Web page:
As we all know, some bands release excellent albums, and some bands release excellent albums more than once. A select few bands release an album which starts, epitomises or defines an entire genre or style of music. But how many bands can claim to have done so more than once?
Carcass' first two full-length release, Reek of Putrefaction
and Symphonies of Sickness
, as well as being great albums (the former named Album of the Year by the mighty John Peel, in 1988), were also two of the defining early albums in grind, commonly quoted alongside Napalm Death's Scum
. The link between these two English bands went further that just the origin of a style; they shared members (Bill Steer, I think, left Napalm Death at some point to dedicate himself to Carcass). Following Symphonies
, a fourth member was brought into the band for the first time, in the shape of Michael Amott (who later went on to be a part of both Arch Enemy and Spiritual Beggars, having left Carcass, ironically because he thought they were getting too melodic). Amott's addition signaled a definite move away from grind, the result of which was 1991's Necrotism
: Descanting the Insalubrious, an absolute masterpiece of straight-up death metal.
Which brings us, then, to 1993, and the release of Heartwork
. Often quoted (with a frequency seemingly in direct proportion to how "mainstream" the source is) as Carcass' best album, it definitely marked a change in their style, and more or less started what we know (or should know) as melodic death metal. Yes, that just means death metal with more melody; but such had simply not been tried to such an extent before. It owes, to my mind anyway, at least as much to the 80s NWOBHM sound as it does to death metal; the characteristics of their death metal past are there (the harsh vocals, etc), but the influence of bands such as Iron Maiden can also be more clearly heard, in songwriting, and lead melodies, and so on.
In line with the continuing move away from grind, the songwriting takes a much more prominent place, and it's a more than successful transition; every song is memorable. The lyrics also are different; the medical dictionary style of earlier albums replaced by less easily definable themes. And if the songwriting is good, then the guitar play is incredible. Carcass, thanks in large part to Bill Steer, have always been a band more than able to push out excellent riff after excellent riff, and the addition of Amott doesn't hurt. Practically every riff is as memorable as the songs themselves are. The solos too are well done - they don't attempt to dominate or take over the song, establishing their own anarchistic communes within the song from whence they came, as some bands' seem to attempt. Rather, they are clearly part of the song, they (to use a cliche) "know when not to play", and they fit with the melody and riffs of the track.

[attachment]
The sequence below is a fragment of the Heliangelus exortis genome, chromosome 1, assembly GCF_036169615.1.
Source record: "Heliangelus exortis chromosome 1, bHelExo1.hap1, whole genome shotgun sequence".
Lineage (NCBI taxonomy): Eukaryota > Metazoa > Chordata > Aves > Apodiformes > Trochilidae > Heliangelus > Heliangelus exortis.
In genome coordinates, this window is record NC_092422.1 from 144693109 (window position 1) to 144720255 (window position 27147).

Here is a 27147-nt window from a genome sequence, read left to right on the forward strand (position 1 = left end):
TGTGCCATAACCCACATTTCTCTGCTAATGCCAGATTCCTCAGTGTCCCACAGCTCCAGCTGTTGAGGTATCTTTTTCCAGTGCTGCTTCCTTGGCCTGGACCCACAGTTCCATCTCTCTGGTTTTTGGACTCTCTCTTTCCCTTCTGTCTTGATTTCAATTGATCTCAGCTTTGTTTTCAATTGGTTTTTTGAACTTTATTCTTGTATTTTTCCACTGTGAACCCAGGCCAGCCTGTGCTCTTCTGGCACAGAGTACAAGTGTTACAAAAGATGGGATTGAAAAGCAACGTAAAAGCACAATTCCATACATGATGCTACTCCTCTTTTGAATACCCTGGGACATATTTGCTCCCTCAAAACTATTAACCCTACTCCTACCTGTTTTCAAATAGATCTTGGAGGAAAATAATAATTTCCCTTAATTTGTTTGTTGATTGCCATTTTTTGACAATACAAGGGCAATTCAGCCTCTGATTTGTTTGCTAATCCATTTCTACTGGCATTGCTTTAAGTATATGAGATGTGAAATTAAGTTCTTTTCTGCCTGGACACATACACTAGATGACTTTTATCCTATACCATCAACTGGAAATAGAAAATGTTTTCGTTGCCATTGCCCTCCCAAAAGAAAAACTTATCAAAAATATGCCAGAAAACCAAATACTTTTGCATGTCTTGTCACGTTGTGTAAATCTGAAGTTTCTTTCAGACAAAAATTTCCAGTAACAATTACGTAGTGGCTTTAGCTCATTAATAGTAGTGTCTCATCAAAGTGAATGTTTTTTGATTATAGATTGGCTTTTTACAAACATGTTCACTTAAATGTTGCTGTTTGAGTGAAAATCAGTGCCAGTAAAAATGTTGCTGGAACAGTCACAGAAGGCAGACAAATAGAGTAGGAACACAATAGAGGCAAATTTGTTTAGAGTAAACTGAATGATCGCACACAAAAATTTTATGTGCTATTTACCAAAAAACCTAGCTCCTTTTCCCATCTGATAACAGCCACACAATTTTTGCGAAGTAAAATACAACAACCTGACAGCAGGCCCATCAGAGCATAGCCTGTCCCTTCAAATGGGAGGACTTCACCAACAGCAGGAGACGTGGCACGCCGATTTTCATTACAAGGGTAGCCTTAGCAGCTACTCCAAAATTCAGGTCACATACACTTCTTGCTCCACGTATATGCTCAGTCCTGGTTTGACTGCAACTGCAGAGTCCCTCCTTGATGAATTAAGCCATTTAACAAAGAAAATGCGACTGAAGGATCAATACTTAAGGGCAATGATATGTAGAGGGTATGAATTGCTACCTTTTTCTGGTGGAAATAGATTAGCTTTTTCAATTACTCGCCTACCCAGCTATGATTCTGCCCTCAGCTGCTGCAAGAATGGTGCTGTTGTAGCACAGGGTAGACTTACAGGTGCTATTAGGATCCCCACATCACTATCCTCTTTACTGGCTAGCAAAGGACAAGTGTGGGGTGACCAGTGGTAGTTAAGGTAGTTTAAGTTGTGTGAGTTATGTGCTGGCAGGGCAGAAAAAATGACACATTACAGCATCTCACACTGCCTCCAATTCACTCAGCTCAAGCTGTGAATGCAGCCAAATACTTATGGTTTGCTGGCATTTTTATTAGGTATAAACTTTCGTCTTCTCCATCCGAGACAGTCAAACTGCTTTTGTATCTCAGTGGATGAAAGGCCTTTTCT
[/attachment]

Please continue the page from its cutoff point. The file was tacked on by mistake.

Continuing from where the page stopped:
The main criticism which is leveled at Heartwork
is actually that which should be seen as it's greatest strength; the introduction of more melody. Although you can see many lauding it, you can see just as many slagging it off as their "sellout" album. They introduced more melody to their music, they got rid of the gorey lyrics, the gorey cover art, they sold out, to make more money. I see this accusation as somewhat unfounded. Yeah, they abandoned the gore lyrics, but so what? After three albums and several EPs/demos, I would most likely have been bored of writing a dozen accounts of autopsies as lyrics for an album, too. The cover change just mirrored the change in lyrical themes, and the cover art, by the way, is pretty damn good; a sculpture by HR Giger, I believe, and a cool one at that. And yeah, they changed their music, but they'd always been changing. Despite the grind label, Reek of Putrefaction and Symphonies of Sickness
weren't carbon copies of each other, and Necroticism
just plain wasn't grind. The change on Heartwork
resulted in more easily accessible music, but it was also, as we've covered, a new style of music. Exploring somewhat uncharted (or at least less charted) territory can hardly be seen as selling out. Doesn't the general gist of selling out have something to do with conforming to something already successful, purely in order to make money?
Basically, this is one of those albums that a fan of metal should just own, but to say that Heartwork
is Carcass' masterpiece would be unfair; it's only one of them.
The title track is about as good a song as any for an introduction. If you're interested, Death Certificate seems to have a riff in it that Papa Roach "borrowed" for Last Resort.